Tuesday, May 30, 2023

Today on the Christian History Almanac podcast, we remember the first “Church historian,” Eusebius of Caesarea.

It is the 30th of May 2023. Welcome to the Christian History Almanac brought to you by 1517 at 1517.org, I’m Dan van Voorhis.


We are sticking with a theme from last week as we remember some of the great church historians who just happen to have their days fall together here at the end of May.

Let me ask you a question first. Have you ever told your own story to someone else? Do you tell it the same way despite the audience? Probably not. Perhaps a potential employer hears one story, potential in-laws hear another, your children one version, and your therapist another. Are you being disingenuous? No. You collect certain facts and tell them in a certain manner depending on what you are trying to do, your point of view, and what you’d like to express or teach. It is only the Uber-Modernist that expects everything to be encyclopedic and dispassionate all the time.

I tell you this as an introduction to one of the great Church historians- and perhaps the first: Eusebius of Caesarea, who died on this, the 30th of May in 339 AD.

We do not know much about him, he didn’t write an autobiography, and one biography that we know existed has been lost to history. So we do our best to look at his context and works. The name he gave himself was Eusebius Pamphilus- as he was a student of Pamphilus, who was a student of the great, if not always Orthodox Origen. And Eusebius’ theology was at times suspect. He was a supporter of Arius- that is, the guy who thought there was a time when Jesus didn’t exist. Eusebius, like many Christians, before the Council of Nicaea in 325, was afraid of 1. Polytheism (seeing two Gods in the Father and Jesus), and 2. Greek philosophical words were dictating Christian theology. But, this theology that would be condemned at the Council of Nicaea Eusebius would reject it in favor of the consensus of the Council. Like Origen before him, he wasn’t afraid to hold positions and be willing to change his mind or bow to the consensus teachings of the church.  

The context of Eusebius’ life was earth-shaking for the Christian and the Christian church. When he was a young man, the church was persecuted by the likes of Diocletian, and he lived to see its complete reversal under Constantine, the church being given a most favored status in the Roman Empire. No wonder he wanted to write down what was happening for posterity.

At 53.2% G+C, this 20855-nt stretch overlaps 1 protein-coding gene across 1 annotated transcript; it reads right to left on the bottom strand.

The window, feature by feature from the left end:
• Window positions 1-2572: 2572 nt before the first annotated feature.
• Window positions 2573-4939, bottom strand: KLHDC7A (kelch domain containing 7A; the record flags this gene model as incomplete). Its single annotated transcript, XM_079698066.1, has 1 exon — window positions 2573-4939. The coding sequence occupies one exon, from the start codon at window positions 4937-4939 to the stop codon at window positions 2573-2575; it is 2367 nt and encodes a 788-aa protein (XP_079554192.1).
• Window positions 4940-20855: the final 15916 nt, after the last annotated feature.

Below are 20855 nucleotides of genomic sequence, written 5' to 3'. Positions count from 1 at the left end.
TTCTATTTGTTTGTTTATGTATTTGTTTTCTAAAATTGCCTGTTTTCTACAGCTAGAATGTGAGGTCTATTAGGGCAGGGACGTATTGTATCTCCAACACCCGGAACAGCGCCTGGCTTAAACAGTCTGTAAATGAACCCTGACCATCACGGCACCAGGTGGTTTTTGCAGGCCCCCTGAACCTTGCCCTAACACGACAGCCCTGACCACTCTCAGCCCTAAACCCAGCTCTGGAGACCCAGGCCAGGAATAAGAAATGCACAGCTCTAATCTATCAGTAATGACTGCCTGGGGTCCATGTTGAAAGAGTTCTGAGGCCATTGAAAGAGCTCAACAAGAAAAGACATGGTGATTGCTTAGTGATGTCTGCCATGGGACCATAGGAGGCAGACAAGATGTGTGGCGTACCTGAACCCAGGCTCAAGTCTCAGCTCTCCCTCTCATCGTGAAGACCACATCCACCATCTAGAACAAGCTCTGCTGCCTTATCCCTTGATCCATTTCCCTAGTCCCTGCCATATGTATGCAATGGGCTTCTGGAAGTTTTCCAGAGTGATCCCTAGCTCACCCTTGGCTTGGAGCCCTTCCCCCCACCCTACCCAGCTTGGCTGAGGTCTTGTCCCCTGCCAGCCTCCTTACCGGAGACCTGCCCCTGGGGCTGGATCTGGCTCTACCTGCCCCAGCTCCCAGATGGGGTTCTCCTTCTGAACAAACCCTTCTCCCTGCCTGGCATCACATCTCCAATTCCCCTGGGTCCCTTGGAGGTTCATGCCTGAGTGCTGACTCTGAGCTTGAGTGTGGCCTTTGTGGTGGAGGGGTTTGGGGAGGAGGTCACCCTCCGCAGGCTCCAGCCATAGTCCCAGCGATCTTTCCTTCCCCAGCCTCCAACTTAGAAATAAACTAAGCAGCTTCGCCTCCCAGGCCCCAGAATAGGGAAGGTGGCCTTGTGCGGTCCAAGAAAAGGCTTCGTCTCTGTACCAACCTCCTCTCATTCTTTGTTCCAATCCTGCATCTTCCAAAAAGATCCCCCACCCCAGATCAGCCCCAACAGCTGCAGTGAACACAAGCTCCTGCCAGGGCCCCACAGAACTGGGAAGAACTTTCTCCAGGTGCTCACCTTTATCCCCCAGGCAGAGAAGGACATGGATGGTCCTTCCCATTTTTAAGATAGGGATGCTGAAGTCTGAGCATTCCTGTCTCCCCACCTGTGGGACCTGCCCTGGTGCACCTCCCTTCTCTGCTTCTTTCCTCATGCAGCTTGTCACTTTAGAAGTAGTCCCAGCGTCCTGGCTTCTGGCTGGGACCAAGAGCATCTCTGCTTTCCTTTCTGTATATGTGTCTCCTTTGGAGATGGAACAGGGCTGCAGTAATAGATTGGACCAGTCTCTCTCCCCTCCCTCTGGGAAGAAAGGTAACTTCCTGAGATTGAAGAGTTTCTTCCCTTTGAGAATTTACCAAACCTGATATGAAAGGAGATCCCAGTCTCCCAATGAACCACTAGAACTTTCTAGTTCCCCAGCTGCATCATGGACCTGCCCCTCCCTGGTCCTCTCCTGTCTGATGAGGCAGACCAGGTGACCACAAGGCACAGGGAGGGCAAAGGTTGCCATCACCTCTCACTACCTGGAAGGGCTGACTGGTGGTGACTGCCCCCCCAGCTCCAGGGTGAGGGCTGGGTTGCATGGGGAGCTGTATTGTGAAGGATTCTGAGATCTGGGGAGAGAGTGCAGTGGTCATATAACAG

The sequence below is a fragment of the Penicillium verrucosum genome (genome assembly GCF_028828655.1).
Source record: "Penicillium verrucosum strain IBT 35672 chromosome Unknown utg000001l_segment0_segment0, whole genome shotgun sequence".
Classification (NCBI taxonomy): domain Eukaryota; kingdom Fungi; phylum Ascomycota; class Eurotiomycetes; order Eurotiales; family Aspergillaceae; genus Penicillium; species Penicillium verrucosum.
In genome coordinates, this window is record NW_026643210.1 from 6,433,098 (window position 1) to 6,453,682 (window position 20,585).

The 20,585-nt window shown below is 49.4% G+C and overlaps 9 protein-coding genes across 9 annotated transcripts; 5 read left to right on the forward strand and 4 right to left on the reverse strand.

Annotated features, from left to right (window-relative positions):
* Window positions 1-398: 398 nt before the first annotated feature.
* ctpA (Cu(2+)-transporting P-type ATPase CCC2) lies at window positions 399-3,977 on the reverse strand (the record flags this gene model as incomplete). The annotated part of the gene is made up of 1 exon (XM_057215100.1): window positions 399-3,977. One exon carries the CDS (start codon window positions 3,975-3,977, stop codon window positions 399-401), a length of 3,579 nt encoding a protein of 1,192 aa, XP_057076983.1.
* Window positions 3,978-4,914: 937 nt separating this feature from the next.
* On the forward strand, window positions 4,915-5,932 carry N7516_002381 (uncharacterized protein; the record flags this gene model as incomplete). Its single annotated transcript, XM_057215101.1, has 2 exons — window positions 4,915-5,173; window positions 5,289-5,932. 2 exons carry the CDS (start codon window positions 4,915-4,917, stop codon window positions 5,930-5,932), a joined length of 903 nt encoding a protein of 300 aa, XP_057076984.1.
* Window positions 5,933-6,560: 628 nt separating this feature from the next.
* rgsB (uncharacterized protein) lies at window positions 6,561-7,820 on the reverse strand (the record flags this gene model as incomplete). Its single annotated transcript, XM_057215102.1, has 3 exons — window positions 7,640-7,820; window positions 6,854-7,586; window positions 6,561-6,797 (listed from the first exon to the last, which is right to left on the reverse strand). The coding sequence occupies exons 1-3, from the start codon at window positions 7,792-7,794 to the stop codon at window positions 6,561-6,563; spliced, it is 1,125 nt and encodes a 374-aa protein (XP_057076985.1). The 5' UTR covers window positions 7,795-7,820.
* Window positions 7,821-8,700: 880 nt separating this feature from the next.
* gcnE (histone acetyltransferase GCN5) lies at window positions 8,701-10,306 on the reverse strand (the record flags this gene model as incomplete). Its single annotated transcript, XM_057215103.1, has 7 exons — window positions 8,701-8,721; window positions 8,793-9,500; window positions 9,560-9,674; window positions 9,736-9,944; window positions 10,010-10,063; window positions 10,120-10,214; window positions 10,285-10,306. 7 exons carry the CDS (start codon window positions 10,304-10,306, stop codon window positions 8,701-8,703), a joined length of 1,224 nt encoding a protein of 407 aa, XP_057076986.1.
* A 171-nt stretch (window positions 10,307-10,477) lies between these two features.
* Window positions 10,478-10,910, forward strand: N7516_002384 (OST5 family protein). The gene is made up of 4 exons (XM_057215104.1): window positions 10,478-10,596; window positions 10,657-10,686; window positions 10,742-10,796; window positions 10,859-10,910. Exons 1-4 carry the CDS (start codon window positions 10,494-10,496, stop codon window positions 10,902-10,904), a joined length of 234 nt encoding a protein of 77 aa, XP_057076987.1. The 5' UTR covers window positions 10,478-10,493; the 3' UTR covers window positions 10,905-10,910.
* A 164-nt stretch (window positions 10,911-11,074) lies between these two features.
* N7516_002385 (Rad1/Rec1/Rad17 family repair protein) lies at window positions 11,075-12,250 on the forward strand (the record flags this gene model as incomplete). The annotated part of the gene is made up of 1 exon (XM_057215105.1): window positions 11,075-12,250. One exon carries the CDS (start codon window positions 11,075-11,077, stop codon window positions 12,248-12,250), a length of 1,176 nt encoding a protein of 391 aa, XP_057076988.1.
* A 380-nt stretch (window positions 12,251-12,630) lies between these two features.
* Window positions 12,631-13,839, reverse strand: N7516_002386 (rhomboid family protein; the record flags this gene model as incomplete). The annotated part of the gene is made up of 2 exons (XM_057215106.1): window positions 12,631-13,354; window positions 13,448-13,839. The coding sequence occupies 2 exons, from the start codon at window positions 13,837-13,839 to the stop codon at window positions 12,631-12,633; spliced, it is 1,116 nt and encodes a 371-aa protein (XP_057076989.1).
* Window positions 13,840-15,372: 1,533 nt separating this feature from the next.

His life of Constantine is less standard biography and more Greek panegyric- that is, a work praising the Emperor and his mighty deeds. It is not a modern biography, but neither did anyone expect it to be. His 4 volume history of the church laid the foundations for much of what Church history would come to do. He would take care to list the Bishops and archbishops at the important church centers- trying to legitimize the succession of Bishops from St. Peter to the present. He would list the various heresies the church fought, list persecutions, and the stories of martyrs who died for the faith.

He attempted to gather all extant histories- from Assyrian and Egyptian to the Hebrews, Greeks, and Romans. He laid out these histories in parallel tables- a popular process we still use today in the “Kulturfahrplan” or timetables of history (one of which I have worn down since I started writing these shows years ago).

Eusebius was a historian for the church- his work was often apologetic. He wrote a concordance of the Gospels as well as commentaries on the Psalms and Isaiah. He wanted to show, through ancient history, sacred and pagan and up to the present, that the plan of God in history came to a head in the life, death, and resurrection of Jesus. This does not make an “objective” in the modern sense, and not all “church history” does this because as audiences change, so do the way we tell our stories. But, his was the first of real significance, one that would be translated, taught, and studied up through the time of Bede, and it is still a useful text (especially for its long quotations of texts long lost). He helped cement the idea that what happened in the Christian Faith did not happen in secret, in a corner, or somehow out of time and space- but rather in time and recorded history. Today we remember him, the father of Church history: Eusebius of Caesarea, who died on this, the 30th of May in 339.


The last word for today comes from the daily lectionary from Romans 8- again, appropriate for this time of Pentecost and the Spirit:

26 Likewise the Spirit helps us in our weakness; for we do not know how to pray as we ought, but that very Spirit intercedes with sighs too deep for words. 27 And God, who searches the heart, knows what is the mind of the Spirit, because the Spirit intercedes for the saints according to the will of God.


This has been the Christian History Almanac for the 30th of May 2023, brought to you by 1517 at 1517.org.

The show is produced by a man whose in-laws heard he was the heir of a Swiss banker, set to inherit a Dukedom, but most importantly in the line of the Wyneken’s of Fort Wayne fame- then he was in, he is Christopher Gillespie.

The show is written and read by a man who shakes his fist at every car so loud it penetrates the insulated solace of the Almanac studios… These are usually one-take affairs now, except those dang cars… I’m Dan van Voorhis.

You can catch us here every day- and remember that the rumors of grace, forgiveness, and the redemption of all things are true…. Everything is going to be ok.

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